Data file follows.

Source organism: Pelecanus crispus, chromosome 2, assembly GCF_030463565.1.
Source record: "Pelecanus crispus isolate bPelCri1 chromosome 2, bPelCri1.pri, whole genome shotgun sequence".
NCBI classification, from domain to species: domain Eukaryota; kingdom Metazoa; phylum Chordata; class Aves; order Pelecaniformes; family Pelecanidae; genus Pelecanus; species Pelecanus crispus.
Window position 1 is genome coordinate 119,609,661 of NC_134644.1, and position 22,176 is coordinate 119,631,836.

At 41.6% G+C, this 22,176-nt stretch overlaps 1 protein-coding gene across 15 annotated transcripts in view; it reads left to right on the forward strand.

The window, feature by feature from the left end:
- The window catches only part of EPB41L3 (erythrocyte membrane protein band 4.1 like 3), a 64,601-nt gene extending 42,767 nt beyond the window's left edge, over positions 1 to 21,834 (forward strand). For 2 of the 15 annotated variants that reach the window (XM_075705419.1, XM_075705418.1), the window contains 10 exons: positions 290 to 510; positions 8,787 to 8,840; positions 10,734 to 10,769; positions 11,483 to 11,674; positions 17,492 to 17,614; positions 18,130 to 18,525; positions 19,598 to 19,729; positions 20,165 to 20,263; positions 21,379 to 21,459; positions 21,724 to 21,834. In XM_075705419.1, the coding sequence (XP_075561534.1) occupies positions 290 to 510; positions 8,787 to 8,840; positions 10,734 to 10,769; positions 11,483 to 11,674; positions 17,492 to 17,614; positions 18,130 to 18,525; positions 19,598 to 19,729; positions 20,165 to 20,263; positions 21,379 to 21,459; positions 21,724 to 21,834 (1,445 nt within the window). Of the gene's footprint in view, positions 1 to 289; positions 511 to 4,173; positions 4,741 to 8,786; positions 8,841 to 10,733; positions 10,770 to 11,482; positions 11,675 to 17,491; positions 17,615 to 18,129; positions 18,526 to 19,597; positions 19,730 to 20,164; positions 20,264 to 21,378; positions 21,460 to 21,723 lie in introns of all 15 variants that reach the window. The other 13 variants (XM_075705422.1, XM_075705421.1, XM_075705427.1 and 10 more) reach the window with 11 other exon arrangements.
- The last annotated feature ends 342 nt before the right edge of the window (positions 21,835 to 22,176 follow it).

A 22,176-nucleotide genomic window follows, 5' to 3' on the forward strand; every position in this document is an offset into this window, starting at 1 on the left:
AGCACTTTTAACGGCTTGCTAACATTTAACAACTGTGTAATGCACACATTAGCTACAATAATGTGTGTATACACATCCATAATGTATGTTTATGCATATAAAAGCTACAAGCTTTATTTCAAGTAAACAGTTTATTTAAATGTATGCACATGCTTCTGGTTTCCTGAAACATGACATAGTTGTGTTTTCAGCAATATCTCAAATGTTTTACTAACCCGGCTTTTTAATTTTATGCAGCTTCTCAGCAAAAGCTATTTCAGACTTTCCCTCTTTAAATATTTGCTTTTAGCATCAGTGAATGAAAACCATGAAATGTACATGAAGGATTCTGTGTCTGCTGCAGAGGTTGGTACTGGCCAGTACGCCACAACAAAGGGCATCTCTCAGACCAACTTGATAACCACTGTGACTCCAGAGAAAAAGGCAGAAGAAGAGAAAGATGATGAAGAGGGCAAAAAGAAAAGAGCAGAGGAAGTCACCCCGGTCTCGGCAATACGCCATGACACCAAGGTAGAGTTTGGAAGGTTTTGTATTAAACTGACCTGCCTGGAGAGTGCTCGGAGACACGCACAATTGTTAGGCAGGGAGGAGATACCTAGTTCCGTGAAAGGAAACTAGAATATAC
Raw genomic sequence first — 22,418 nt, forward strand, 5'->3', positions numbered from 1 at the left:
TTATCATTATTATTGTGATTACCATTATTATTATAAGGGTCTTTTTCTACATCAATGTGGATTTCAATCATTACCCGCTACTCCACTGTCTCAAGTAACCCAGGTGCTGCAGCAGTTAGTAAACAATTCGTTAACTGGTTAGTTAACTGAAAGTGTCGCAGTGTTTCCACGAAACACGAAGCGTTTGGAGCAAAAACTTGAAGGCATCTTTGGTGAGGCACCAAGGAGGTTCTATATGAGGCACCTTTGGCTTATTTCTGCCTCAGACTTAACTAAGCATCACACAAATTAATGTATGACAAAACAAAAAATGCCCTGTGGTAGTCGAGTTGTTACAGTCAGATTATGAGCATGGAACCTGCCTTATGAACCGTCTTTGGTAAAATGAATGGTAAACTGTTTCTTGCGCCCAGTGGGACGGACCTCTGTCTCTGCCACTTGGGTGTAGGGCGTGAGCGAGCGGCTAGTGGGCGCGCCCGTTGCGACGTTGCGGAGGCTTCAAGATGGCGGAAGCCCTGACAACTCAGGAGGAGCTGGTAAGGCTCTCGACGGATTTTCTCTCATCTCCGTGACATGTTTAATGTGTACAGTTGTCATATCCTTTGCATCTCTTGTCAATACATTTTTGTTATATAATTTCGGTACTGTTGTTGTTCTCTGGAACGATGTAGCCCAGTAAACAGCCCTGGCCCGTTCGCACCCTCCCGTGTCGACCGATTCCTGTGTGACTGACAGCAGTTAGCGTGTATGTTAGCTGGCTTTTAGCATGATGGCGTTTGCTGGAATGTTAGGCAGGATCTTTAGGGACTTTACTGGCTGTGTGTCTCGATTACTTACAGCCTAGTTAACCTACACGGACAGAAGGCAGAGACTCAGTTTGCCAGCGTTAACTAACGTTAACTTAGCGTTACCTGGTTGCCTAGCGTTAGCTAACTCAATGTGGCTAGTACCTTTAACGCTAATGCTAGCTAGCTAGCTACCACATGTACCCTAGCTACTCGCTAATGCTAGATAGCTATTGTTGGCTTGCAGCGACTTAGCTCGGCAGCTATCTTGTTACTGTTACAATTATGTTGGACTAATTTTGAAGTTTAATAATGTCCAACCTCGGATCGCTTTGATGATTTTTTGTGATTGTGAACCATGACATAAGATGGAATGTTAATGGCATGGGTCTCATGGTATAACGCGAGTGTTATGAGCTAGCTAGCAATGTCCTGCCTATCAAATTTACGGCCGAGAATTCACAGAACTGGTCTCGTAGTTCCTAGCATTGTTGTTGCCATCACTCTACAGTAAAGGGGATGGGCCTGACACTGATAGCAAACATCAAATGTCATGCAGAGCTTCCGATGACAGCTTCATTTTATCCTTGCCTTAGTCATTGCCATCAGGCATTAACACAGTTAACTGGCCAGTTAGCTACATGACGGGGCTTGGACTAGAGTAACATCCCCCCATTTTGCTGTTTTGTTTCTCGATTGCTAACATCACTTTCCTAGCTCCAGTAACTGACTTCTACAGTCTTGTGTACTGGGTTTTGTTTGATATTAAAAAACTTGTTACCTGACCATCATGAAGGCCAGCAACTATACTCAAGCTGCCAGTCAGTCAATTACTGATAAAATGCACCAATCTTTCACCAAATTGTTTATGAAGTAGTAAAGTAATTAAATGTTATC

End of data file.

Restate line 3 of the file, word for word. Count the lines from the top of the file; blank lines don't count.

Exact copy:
NCBI classification, from domain to species: domain Eukaryota; kingdom Metazoa; phylum Chordata; class Aves; order Pelecaniformes; family Pelecanidae; genus Pelecanus; species Pelecanus crispus.